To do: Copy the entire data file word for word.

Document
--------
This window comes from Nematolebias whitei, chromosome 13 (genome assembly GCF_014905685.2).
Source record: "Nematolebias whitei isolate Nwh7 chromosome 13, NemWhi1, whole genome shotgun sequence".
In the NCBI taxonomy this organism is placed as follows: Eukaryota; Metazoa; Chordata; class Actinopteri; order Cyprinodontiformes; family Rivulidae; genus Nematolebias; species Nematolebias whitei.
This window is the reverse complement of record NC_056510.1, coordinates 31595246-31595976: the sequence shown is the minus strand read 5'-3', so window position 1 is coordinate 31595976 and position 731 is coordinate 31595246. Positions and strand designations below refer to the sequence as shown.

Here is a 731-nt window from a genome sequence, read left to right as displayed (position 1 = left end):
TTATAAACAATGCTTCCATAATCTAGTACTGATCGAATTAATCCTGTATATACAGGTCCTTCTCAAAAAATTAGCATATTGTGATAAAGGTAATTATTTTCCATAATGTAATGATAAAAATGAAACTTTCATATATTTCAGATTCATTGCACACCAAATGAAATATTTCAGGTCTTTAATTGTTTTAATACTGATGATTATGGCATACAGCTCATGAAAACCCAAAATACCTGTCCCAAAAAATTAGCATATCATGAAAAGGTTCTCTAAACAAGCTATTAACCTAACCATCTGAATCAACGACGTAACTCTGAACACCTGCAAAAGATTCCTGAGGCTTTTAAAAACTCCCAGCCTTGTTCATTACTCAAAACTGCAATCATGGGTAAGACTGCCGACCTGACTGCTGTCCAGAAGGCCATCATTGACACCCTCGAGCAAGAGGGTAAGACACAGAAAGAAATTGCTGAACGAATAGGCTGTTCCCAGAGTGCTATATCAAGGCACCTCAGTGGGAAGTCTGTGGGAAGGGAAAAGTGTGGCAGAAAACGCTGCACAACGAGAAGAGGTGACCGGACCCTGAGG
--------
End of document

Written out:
This window comes from Nematolebias whitei, chromosome 13 (genome assembly GCF_014905685.2).
Source record: "Nematolebias whitei isolate Nwh7 chromosome 13, NemWhi1, whole genome shotgun sequence".
In the NCBI taxonomy this organism is placed as follows: Eukaryota; Metazoa; Chordata; class Actinopteri; order Cyprinodontiformes; family Rivulidae; genus Nematolebias; species Nematolebias whitei.
This window is the reverse complement of record NC_056510.1, coordinates 31595246-31595976: the sequence shown is the minus strand read 5'-3', so window position 1 is coordinate 31595976 and position 731 is coordinate 31595246. Positions and strand designations below refer to the sequence as shown.

Here is a 731-nt window from a genome sequence, read left to right as displayed (position 1 = left end):
TTATAAACAATGCTTCCATAATCTAGTACTGATCGAATTAATCCTGTATATACAGGTCCTTCTCAAAAAATTAGCATATTGTGATAAAGGTAATTATTTTCCATAATGTAATGATAAAAATGAAACTTTCATATATTTCAGATTCATTGCACACCAAATGAAATATTTCAGGTCTTTAATTGTTTTAATACTGATGATTATGGCATACAGCTCATGAAAACCCAAAATACCTGTCCCAAAAAATTAGCATATCATGAAAAGGTTCTCTAAACAAGCTATTAACCTAACCATCTGAATCAACGACGTAACTCTGAACACCTGCAAAAGATTCCTGAGGCTTTTAAAAACTCCCAGCCTTGTTCATTACTCAAAACTGCAATCATGGGTAAGACTGCCGACCTGACTGCTGTCCAGAAGGCCATCATTGACACCCTCGAGCAAGAGGGTAAGACACAGAAAGAAATTGCTGAACGAATAGGCTGTTCCCAGAGTGCTATATCAAGGCACCTCAGTGGGAAGTCTGTGGGAAGGGAAAAGTGTGGCAGAAAACGCTGCACAACGAGAAGAGGTGACCGGACCCTGAGG